The 1968 proof set might be one of the least-expensive proof sets from the modern era, but it’s actually one of the most important from the historical perspective. It was the first proof set manufactured at the San Francisco Mint, ushering in a brand-new era for these popular United States Mint annually issued collectible coin sets.
Many coin collectors were happy to see the release of the 1968 proof set. It was, after all, the first proper proof set that US Mint had released since 1964. In 1965, Mint officials put proof set production on hiatus due to a nationwide coin shortage, opting to eliminate traditional proof sets and uncirculated sets from the product lineup in favor of a single set of proof-like coins in so-called Special Mint Sets. These Special Mint Sets were issued from 1965 through 1967.
The 1968 proof set marks the first official United States proof set to include the copper-nickel Roosevelt dime and Washington quarter, the first to include the 40% silver Kennedy half dollar, and also became the first proof set to feature coins with the “S” mintmark signifying the San Francisco Mint. Another first? It was the first traditional proof set in a rigid plastic display case with cardboard outer box.
A Cherrypicker’s Delight…
Typical 1968 proof sets are listed in the Monthly Greysheet with a Bid price of $5.50 and have an Ask price of $6. Thus, these half-century-old proof sets are definitely affordable. And this is where many cherrypicking opportunities lay for astute dealers and collectors.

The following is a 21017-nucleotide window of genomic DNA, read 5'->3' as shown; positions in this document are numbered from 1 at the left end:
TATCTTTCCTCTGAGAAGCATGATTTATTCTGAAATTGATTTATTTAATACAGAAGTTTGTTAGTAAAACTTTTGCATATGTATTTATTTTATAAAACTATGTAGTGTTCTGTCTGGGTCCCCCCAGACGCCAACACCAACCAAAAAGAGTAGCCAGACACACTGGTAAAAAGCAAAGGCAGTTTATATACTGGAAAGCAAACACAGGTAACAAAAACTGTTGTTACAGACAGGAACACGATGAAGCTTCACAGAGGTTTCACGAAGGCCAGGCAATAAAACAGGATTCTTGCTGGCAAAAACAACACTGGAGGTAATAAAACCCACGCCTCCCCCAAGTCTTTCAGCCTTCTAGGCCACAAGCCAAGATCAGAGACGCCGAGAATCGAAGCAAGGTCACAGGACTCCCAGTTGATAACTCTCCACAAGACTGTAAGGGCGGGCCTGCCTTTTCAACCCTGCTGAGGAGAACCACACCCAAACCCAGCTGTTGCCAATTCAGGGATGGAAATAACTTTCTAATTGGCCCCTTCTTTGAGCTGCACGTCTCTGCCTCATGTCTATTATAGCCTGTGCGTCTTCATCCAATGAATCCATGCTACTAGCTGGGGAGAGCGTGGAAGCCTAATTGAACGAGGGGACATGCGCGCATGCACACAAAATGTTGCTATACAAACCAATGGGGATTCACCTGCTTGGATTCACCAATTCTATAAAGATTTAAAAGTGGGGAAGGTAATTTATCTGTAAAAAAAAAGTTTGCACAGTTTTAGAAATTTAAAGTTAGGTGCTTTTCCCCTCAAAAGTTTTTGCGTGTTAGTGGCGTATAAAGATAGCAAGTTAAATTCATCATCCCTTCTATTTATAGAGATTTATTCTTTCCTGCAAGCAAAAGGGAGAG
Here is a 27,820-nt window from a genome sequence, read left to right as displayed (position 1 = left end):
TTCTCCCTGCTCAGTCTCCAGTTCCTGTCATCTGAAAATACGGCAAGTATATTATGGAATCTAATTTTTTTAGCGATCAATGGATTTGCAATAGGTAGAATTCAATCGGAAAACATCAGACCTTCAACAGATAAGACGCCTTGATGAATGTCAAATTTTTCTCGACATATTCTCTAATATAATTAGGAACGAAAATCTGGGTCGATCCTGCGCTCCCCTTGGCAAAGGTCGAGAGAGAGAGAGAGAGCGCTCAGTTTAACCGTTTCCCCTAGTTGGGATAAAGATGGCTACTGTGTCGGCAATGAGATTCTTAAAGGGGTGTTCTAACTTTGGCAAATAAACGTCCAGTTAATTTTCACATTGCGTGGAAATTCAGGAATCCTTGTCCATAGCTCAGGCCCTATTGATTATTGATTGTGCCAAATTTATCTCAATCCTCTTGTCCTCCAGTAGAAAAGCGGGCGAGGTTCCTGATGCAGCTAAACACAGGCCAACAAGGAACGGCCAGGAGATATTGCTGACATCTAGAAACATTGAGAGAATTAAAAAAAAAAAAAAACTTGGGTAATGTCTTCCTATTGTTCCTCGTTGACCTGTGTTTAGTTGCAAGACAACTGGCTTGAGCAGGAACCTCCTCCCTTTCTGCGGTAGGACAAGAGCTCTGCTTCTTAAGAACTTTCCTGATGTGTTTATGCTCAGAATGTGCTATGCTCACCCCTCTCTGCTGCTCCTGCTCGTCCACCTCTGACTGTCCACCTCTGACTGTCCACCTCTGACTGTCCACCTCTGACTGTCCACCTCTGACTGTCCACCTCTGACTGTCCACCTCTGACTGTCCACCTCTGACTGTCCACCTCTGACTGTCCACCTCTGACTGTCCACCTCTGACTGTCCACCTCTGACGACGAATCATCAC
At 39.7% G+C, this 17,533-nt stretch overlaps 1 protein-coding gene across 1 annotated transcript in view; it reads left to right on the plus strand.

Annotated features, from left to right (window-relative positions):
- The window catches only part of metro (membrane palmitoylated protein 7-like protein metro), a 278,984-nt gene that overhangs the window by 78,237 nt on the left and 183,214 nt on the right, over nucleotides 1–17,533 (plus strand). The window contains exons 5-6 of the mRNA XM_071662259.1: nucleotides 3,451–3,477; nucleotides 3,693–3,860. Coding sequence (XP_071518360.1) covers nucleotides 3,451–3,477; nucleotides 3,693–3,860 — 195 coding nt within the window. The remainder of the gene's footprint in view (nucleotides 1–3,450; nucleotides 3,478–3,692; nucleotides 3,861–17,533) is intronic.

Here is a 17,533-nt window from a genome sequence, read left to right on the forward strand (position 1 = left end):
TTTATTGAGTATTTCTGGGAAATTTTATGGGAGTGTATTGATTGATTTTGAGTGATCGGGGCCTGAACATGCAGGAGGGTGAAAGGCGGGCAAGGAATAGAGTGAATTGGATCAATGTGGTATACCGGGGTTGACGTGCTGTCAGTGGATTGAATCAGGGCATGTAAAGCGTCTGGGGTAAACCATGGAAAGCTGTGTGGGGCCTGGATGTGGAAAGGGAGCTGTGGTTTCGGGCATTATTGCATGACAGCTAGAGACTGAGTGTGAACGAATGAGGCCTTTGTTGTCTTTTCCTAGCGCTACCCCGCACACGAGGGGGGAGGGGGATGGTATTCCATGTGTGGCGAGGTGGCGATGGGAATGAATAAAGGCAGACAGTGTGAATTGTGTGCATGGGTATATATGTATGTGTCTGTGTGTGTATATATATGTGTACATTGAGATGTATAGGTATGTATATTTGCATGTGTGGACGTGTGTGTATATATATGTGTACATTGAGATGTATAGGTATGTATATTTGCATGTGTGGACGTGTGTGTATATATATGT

Don’t forget, the 1968 no-S proof Roosevelt dime is a significant error variety that generally trades in the range of $10,000 to $15,000. Rare, yes. Impossible to find? No. There are 12 known specimens according to Professional Coin Grading Service (PCGS) and there may be more.
Cherrypickers should also be on the lookout for deep cameo proofs in 1968 proof sets. While proof coins made before the late 1970s with full, deep cameo devices on both the obverse and reverse are extremely hard to find, many folks simply don’t know this and don’t think to look for deep cameo proofs in 1968 proof sets or any of the other proof sets made from the late 1960s through mid 1970s.
Deep cameo proofs from this era, especially those that grade in the PR65 range and above, are scarce and very valuable. Yet, many slip through trading circles in government-issued proof sets from that era at typical Bid and Ask price. Why? Because too many people simply don’t take the time to look for them and pick them out of the bunch.
So, to honor the historic 1968 proof set on its 50th anniversary, maybe you should consider buying one or two for yourself. Just don’t forget to look for the 1968 no-S proof Roosevelt dime and those scarce deep cameos!
Source: CDN Publishing